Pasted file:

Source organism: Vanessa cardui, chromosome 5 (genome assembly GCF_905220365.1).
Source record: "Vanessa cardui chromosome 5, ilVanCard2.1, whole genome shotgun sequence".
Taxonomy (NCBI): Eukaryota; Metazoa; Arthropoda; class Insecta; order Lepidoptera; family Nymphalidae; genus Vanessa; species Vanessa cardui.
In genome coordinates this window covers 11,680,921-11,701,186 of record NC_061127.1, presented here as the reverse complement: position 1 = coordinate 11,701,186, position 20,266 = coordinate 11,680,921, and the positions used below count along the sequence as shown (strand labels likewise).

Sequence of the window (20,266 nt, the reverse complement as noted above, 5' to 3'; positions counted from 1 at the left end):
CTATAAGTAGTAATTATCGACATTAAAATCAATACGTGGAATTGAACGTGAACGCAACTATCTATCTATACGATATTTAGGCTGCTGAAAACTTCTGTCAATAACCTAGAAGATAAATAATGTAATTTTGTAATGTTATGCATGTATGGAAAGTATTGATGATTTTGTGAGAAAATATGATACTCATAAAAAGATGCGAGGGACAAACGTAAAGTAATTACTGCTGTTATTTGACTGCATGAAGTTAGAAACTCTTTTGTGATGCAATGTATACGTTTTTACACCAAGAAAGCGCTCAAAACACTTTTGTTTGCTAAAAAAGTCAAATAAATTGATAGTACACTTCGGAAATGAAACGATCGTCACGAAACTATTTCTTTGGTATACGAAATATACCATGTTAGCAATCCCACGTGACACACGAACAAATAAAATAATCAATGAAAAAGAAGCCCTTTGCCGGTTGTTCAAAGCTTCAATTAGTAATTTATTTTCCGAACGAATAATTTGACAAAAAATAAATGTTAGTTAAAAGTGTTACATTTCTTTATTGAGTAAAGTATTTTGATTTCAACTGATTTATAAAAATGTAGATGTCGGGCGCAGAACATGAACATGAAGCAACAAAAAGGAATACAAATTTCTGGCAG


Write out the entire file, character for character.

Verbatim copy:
Source organism: Vanessa cardui, chromosome 5 (genome assembly GCF_905220365.1).
Source record: "Vanessa cardui chromosome 5, ilVanCard2.1, whole genome shotgun sequence".
Taxonomy (NCBI): Eukaryota; Metazoa; Arthropoda; class Insecta; order Lepidoptera; family Nymphalidae; genus Vanessa; species Vanessa cardui.
In genome coordinates this window covers 11,680,921-11,701,186 of record NC_061127.1, presented here as the reverse complement: position 1 = coordinate 11,701,186, position 20,266 = coordinate 11,680,921, and the positions used below count along the sequence as shown (strand labels likewise).

Sequence of the window (20,266 nt, the reverse complement as noted above, 5' to 3'; positions counted from 1 at the left end):
CTATAAGTAGTAATTATCGACATTAAAATCAATACGTGGAATTGAACGTGAACGCAACTATCTATCTATACGATATTTAGGCTGCTGAAAACTTCTGTCAATAACCTAGAAGATAAATAATGTAATTTTGTAATGTTATGCATGTATGGAAAGTATTGATGATTTTGTGAGAAAATATGATACTCATAAAAAGATGCGAGGGACAAACGTAAAGTAATTACTGCTGTTATTTGACTGCATGAAGTTAGAAACTCTTTTGTGATGCAATGTATACGTTTTTACACCAAGAAAGCGCTCAAAACACTTTTGTTTGCTAAAAAAGTCAAATAAATTGATAGTACACTTCGGAAATGAAACGATCGTCACGAAACTATTTCTTTGGTATACGAAATATACCATGTTAGCAATCCCACGTGACACACGAACAAATAAAATAATCAATGAAAAAGAAGCCCTTTGCCGGTTGTTCAAAGCTTCAATTAGTAATTTATTTTCCGAACGAATAATTTGACAAAAAATAAATGTTAGTTAAAAGTGTTACATTTCTTTATTGAGTAAAGTATTTTGATTTCAACTGATTTATAAAAATGTAGATGTCGGGCGCAGAACATGAACATGAAGCAACAAAAAGGAATACAAATTTCTGGCAG